Here’s a visualization of how Clinton/Trump did in Virginia courtesy of VPAP.
True, Clinton carried the Commonwealth by 72,000-ish votes (and Northern Virginia by 240,000-ish votes). Yet if one looks at SEN-22 numbers, you instantly see the uphill battle with which the Democratic challenger and former Fluvanna County Sheriff Ryant Washington has to contend.
That 15.4% spread is really a 13,325 vote chasm between Peake and Washington… or perhaps more accurately, between Washington and Richmond.
This isn’t to say that there is some room for prospective hope for the Democratic challenger. 26% of the district is African American. The special election is — perhaps — an instance where the Democrats could be looking for a pickup in a Virginia Senate where a 21-19 margin makes the difference between resurgency and irrelevancy. Could the Trump backlash begin early, a Democrat might hope?
Yet Peake holds all the advantages at this rate. The Virginia Senate Caucus is keenly aware of the balance and will do what they can to secure a win — not a blowout, but a win. Peake will more than likely continue riding the Trump wave just as Tom Garrett did into VA-05. What’s more, Peake not only hails from the right part of the district (Lynchburg, where the center of gravity remains), but is demonstrating the right sort of energy that would put cold water on any Democratic hopes.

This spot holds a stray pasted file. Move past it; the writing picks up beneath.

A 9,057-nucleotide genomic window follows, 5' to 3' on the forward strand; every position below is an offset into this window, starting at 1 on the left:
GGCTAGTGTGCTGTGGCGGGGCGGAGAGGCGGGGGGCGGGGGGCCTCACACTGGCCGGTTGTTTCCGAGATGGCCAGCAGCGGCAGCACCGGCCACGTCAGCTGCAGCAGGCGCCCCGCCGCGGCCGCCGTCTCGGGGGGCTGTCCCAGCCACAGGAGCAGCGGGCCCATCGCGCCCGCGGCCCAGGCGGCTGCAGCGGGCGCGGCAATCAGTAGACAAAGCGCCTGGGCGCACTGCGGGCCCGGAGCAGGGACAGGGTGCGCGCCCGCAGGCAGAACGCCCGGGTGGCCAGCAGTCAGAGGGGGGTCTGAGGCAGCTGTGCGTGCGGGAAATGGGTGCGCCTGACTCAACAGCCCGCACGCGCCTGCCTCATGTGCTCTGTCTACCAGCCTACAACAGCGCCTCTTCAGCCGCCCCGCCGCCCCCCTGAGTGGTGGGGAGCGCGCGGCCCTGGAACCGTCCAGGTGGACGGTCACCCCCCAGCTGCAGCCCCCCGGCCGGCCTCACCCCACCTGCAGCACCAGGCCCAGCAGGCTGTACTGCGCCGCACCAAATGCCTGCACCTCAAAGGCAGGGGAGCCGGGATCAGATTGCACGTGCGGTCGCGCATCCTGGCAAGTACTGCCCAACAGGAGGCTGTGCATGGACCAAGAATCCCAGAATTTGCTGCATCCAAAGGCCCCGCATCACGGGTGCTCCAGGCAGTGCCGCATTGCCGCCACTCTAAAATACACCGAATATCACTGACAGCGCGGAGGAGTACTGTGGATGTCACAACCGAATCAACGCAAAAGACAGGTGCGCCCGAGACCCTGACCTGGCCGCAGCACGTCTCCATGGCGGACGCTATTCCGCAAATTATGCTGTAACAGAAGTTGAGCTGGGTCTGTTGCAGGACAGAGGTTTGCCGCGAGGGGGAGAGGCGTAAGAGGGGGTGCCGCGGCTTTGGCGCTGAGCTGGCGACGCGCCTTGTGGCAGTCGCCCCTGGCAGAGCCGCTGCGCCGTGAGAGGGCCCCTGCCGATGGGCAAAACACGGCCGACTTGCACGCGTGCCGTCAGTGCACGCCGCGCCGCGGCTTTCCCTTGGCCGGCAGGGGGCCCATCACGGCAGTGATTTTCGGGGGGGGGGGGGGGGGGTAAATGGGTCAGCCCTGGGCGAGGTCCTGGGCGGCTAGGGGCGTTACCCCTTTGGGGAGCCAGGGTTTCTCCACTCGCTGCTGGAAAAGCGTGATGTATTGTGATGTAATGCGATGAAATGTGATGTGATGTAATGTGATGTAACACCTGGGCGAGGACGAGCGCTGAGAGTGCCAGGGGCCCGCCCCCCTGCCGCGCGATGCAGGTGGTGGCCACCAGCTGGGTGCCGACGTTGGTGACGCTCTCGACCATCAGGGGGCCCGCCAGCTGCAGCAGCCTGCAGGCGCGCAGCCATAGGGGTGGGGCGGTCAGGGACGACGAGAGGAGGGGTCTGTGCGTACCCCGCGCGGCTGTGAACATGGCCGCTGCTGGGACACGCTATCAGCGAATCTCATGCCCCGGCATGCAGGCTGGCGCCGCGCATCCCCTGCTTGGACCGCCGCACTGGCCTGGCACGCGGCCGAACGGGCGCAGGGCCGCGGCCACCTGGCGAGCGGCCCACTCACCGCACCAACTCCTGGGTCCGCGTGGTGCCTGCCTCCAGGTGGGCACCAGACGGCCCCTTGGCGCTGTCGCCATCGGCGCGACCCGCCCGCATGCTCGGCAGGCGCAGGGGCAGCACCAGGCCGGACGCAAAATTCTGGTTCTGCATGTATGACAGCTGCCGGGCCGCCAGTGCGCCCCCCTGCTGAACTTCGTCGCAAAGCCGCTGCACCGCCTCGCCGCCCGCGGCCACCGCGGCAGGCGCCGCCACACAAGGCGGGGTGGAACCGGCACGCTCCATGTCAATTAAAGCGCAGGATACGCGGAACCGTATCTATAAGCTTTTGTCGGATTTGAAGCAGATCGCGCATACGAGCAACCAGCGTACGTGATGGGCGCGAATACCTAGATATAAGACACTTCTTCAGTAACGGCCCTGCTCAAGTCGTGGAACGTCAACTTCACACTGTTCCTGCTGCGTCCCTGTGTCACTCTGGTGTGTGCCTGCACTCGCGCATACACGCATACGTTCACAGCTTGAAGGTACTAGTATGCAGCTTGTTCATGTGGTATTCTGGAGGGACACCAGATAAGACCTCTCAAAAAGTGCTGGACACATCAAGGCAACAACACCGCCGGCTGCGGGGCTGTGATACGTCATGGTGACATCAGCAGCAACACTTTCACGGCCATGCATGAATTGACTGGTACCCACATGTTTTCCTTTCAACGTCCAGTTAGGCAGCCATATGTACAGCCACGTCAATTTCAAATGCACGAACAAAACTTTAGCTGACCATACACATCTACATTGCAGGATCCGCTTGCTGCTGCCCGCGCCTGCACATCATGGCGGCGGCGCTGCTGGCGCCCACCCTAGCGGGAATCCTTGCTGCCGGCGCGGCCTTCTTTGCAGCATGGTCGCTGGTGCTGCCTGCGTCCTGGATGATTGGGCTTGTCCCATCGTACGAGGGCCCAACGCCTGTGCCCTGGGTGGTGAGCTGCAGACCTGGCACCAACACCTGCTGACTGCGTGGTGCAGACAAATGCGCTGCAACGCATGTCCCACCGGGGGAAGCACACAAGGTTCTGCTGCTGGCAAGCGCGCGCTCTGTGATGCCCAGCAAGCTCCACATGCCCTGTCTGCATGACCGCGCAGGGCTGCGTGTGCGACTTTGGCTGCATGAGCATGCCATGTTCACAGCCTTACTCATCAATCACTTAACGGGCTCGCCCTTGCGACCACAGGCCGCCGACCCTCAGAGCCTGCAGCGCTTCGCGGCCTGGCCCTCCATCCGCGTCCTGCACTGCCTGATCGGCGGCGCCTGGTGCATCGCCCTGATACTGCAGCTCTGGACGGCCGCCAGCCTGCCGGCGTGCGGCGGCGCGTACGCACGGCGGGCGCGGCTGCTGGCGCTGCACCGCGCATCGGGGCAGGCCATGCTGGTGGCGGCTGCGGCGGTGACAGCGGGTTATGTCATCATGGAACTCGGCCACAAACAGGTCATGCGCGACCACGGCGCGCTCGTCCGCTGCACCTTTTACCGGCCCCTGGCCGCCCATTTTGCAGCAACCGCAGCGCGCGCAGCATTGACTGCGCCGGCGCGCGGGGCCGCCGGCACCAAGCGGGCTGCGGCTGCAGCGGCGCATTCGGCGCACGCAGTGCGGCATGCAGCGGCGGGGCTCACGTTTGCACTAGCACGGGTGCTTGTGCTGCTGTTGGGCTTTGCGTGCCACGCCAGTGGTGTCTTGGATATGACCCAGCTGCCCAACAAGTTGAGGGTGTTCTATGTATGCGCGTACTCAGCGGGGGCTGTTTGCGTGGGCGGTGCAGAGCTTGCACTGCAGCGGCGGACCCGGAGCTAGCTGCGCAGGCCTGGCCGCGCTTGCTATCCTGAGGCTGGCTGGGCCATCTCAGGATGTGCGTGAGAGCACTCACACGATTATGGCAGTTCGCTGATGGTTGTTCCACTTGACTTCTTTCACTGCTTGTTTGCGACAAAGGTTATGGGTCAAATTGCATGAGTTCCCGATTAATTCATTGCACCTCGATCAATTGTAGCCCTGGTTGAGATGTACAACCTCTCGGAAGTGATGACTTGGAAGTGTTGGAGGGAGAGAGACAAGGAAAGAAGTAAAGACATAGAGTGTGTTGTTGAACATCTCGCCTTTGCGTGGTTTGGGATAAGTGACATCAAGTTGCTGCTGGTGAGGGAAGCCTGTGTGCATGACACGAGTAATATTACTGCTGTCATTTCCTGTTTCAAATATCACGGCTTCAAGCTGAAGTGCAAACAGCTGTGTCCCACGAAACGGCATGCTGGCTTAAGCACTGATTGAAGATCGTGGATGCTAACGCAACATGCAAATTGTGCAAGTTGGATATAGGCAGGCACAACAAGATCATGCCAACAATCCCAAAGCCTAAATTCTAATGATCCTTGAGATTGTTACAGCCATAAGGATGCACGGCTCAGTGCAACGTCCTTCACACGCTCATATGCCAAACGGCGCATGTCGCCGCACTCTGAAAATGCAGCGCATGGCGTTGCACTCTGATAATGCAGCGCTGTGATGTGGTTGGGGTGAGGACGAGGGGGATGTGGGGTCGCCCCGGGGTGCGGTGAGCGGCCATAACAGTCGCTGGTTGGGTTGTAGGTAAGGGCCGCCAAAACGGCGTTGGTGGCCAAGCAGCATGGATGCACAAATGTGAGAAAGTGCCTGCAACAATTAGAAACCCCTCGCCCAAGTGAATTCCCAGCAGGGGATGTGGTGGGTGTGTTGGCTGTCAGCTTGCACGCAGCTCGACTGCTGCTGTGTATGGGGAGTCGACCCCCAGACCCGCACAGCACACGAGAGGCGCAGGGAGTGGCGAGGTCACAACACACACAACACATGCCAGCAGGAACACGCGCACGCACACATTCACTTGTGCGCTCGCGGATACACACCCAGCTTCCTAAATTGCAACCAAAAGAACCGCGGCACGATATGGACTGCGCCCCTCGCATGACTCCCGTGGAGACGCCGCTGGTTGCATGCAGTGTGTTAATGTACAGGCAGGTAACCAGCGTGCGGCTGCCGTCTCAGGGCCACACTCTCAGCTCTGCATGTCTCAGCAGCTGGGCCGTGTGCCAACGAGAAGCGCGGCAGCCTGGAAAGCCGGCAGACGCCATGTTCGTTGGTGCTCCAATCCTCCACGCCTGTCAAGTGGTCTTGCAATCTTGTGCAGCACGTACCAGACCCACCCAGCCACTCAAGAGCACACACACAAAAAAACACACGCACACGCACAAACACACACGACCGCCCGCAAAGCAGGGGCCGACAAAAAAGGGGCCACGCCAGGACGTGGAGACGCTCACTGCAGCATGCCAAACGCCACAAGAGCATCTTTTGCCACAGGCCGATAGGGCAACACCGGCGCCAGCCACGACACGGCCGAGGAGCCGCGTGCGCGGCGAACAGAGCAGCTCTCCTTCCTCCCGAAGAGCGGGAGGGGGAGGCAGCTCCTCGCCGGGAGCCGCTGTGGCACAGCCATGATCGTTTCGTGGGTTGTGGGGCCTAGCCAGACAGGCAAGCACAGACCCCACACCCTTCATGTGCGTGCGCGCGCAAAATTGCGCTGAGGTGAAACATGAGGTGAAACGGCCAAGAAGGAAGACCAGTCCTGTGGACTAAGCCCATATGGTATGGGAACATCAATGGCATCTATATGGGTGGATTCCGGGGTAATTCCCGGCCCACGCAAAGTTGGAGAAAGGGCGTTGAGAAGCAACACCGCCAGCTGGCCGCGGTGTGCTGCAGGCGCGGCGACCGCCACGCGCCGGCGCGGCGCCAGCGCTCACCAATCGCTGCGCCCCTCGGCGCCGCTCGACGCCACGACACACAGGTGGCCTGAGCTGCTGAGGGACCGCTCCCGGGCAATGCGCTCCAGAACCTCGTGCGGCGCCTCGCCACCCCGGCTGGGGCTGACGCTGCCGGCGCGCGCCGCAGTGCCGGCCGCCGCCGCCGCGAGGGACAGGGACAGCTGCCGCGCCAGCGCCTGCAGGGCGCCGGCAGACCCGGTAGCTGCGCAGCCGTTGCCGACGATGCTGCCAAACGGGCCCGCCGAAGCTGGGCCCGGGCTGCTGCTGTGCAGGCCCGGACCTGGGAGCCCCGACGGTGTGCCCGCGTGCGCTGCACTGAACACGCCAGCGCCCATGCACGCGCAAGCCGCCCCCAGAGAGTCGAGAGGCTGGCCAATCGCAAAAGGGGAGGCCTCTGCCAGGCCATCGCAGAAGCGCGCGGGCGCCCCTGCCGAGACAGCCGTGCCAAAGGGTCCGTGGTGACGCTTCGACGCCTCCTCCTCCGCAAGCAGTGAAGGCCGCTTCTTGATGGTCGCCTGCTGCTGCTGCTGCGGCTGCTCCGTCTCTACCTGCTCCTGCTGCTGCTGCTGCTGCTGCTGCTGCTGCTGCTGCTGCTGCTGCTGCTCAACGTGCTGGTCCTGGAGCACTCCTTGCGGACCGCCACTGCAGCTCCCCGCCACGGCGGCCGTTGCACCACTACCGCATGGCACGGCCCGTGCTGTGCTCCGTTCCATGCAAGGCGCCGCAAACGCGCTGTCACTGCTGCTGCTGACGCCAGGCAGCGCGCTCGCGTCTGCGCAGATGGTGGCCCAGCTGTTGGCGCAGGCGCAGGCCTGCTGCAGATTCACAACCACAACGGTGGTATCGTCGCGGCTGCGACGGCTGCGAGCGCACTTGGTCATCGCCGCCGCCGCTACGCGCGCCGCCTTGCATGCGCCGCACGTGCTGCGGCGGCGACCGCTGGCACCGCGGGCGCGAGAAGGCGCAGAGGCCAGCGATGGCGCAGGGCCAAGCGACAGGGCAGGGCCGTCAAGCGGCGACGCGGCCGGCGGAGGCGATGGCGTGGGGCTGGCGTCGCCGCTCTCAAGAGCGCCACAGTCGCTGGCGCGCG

Interesting to note in the VPAP numbers: SEN-22 (despite its 15 point gap between Clinton and Trump) was the third weakest State Senate district to go for Trump. SEN-11 with an 11.4% gap and SEN-08 at 8.9% were the two next weakest districts.
The closest district in the Democratic column? SEN-07 — with a mere 0.5% gap leaning in Clinton’s favor. Only 17 state senate seats went in favor of Trump in the Commonwealth. The other 23 went heavily in the direction of Clinton. Numbers that I am sure will cheer Virginia’s Senate Democrats, if for no other reason than they were drawn that way.